Let the Games Begin: Halftime – Part II

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Earlier this fall I detailed in a client advisory, President Trump’s proposals for changing the tax code. Since that time the Republican majority in the House of Representatives has passed a tax bill (“H.R.1”).  The Senate Finance Committee has marked up its own Bill for consideration.  It is expected that the Senate Finance version will be taken up by the Senate after Thanksgiving.  Here is a comparison of the major differences between the House legislation and the Senate Finance Committee version as of Thanksgiving week.  This list of differences highlight the domestic law provisions and does not address the international tax provisions.

Already, there are serious questions as to whether the Senate Finance Committee Bill can clear the Senate in its present form. I believe that a number of changes will need to be made before it can pass the Senate.  That is because the Republicans have only a two vote majority in the Senate and in order to pass the law without the votes of any Democrats, 50 Republicans will need to agree on the Bill.

Several Republican senators have already asked for changes in the Senate Finance Committee Bill as a condition for their vote. They have raised four major issues as follows:

  1. The Senate Finance Committee version repeals the mandate under the Affordable Care Act that requires everyone to obtain health insurance. Some senators have voiced concern that removing this mandate will gut the Affordable Care Act and might raise health care premiums for many, as the insurance pool will shrink without the participation of a large number of participants.
  2. Republican senators from states with high taxes, have expressed concern that the Senate Finance Committee Bill provides no deduction for state and local taxes. The House provision contains a deduction for state and local real estate property taxes subject to a $10,000 cap.  The Senate Finance version had no deduction at all for state and local tax.
  3. One senator has raised a question regarding unfair treatment of small businesses compared to corporations. Corporations are afforded a 20% maximum tax rate.  Small businesses, not in corporate form, can be taxed at a higher rate.
  4. Finally, some Senate Republicans have voiced concerns about the impact of this legislation on the federal deficit. The federal deficit is expected to increase by $1.5 trillion dollars over the next ten years under their proposal. Increasing the deficit can cause interest rates to rise, which in turn can increase the value of the dollar, which in turn can disadvantage U.S. companies which export their products abroad.  In short, deficit financed tax cuts can end up hurting the economic expansion the tax cuts were designed to encourage.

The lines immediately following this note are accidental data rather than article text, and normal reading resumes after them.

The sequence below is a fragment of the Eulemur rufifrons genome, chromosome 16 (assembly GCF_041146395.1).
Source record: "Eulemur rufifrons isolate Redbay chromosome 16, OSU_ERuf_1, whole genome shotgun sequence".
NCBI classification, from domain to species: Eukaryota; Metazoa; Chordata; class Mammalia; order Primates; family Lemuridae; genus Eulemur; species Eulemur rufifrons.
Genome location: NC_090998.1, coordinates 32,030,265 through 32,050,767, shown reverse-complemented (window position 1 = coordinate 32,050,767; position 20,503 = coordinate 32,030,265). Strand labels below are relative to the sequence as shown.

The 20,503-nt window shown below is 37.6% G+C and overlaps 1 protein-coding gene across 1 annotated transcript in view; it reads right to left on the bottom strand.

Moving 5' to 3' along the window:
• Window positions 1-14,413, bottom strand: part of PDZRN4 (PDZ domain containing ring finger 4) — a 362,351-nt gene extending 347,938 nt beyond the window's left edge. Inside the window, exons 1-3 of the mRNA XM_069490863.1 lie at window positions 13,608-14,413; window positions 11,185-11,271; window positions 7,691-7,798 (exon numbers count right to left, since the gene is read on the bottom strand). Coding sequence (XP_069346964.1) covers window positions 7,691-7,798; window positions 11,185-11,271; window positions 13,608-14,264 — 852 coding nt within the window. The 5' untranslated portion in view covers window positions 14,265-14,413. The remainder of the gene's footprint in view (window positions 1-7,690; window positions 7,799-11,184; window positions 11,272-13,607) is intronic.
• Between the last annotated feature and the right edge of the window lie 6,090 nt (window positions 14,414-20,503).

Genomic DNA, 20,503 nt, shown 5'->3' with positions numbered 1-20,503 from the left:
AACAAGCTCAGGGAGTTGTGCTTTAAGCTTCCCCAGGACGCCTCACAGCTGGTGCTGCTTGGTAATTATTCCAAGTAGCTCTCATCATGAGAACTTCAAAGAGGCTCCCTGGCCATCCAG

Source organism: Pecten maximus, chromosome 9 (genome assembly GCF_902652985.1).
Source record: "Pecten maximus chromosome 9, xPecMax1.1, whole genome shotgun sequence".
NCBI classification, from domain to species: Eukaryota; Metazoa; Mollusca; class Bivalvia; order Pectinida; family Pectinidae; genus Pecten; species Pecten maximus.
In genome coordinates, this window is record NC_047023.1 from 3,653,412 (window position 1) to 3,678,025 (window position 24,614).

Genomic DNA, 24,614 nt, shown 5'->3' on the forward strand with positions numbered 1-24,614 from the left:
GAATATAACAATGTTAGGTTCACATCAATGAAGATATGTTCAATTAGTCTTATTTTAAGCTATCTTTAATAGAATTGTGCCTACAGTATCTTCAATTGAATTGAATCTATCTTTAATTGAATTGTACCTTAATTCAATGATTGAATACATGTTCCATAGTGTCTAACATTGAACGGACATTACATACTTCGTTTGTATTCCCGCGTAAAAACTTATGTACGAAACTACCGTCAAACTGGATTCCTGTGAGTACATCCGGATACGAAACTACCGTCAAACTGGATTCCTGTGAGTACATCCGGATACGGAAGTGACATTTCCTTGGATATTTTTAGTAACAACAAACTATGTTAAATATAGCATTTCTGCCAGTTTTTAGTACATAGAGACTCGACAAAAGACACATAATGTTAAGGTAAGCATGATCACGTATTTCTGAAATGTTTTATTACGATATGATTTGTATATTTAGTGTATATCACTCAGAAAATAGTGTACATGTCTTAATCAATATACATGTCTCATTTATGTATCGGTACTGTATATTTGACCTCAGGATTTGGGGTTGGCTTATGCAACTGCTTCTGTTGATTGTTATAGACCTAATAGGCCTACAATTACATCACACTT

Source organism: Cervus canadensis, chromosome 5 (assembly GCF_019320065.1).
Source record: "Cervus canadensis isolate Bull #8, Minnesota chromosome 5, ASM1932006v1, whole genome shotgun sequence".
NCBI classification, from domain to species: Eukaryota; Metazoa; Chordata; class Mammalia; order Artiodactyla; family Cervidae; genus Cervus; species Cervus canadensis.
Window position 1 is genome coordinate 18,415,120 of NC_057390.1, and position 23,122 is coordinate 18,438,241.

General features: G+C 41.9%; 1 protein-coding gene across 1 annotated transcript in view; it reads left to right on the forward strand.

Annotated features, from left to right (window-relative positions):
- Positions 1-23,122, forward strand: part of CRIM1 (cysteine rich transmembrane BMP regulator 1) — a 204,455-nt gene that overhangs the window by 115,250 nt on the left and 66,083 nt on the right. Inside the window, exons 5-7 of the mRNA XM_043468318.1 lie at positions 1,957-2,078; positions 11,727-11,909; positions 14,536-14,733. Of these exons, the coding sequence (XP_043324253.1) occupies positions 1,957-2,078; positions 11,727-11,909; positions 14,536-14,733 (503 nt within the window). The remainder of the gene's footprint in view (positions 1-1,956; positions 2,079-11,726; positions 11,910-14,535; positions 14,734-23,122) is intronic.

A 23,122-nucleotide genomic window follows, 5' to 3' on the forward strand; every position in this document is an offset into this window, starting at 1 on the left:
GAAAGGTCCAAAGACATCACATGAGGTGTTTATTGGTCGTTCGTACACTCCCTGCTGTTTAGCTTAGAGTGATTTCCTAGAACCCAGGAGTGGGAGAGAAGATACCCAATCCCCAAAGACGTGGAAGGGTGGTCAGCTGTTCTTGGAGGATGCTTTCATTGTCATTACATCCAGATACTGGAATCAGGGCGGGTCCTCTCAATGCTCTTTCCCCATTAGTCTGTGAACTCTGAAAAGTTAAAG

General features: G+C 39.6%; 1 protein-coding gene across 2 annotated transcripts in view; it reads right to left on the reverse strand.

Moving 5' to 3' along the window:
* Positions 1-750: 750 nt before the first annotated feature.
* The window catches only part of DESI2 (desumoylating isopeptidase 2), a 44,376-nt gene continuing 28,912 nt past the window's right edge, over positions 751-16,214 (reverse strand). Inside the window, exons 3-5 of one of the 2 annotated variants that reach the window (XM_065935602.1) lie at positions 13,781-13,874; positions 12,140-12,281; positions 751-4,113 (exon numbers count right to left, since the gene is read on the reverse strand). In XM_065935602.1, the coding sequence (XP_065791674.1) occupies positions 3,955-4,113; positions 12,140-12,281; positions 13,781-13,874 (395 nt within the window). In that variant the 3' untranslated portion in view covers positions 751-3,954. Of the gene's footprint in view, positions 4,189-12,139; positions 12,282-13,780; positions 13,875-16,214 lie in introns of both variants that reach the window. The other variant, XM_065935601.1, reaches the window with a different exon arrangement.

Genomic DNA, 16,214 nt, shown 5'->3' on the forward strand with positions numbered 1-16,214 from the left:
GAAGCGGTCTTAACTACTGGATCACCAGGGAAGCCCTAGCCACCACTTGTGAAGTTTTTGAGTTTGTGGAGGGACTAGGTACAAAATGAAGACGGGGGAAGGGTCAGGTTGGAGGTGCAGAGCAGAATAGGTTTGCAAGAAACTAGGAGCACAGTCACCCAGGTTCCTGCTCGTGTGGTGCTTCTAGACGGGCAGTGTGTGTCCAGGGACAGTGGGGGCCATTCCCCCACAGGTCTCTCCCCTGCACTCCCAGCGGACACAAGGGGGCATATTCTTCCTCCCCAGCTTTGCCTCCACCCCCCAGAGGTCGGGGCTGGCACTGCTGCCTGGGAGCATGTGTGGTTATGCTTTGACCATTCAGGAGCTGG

Tax Planning Suggestions

At this point there is at least a strong likelihood that a tax Bill will pass the Congress effective in 2017. Under both versions of the legislation, itemized deductions are likely to be significantly reduced.  If you can benefit from itemizing deductions now, be sure to make the expenditures this year to fully utilize them this year.  Prepay your state and local tax estimates due in January 2018.  See your doctor and dentist and pay for prescriptions this year.  Be sure to pay for medical insurance premiums this year.  Prepay your January home mortgage payment in  December.  Make your charitable contributions this year.  If you have an ongoing pledge commitment for the coming year, prepay it now.  Consider using highly appreciated stock to fund your gift, instead of cash.  Make sure that bills for tax preparation, investment management fees, and employee business expenses are paid this year.

Whether or not you itemize deductions, review your stock portfolio and consider realizing losses in your portfolio to offset gains. If you can still make contributions to a tax deferred retirement or savings plan, make an added contribution this year.

If you have tax planning questions, we are here to assist you. Please call us if you need assistance.  We will be preparing another client advisory if and when a final tax Bill passes the Congress.

If you have questions about the potential tax reform and how it may affect your business, please contact Kenneth Ahl at (215) 246-3132 or kahl@archerlaw.com or  any member of Archer’s Tax Group  in Haddonfield, N.J., at (856) 795-2121, in Princeton, N.J., at (609) 580-3700, in Hackensack, N.J., at (201) 342-6000, in Philadelphia, Pa., at (215) 963-3300, or in Wilmington, Del., at (302) 777-4350.

DISCLAIMER: This client advisory is for general information purposes only. It does not constitute legal or tax advice, and may not be used and relied upon as a substitute for legal or tax advice regarding a specific issue or problem. Advice should be obtained from a qualified attorney or tax practitioner licensed to practice in the jurisdiction where that advice is sought.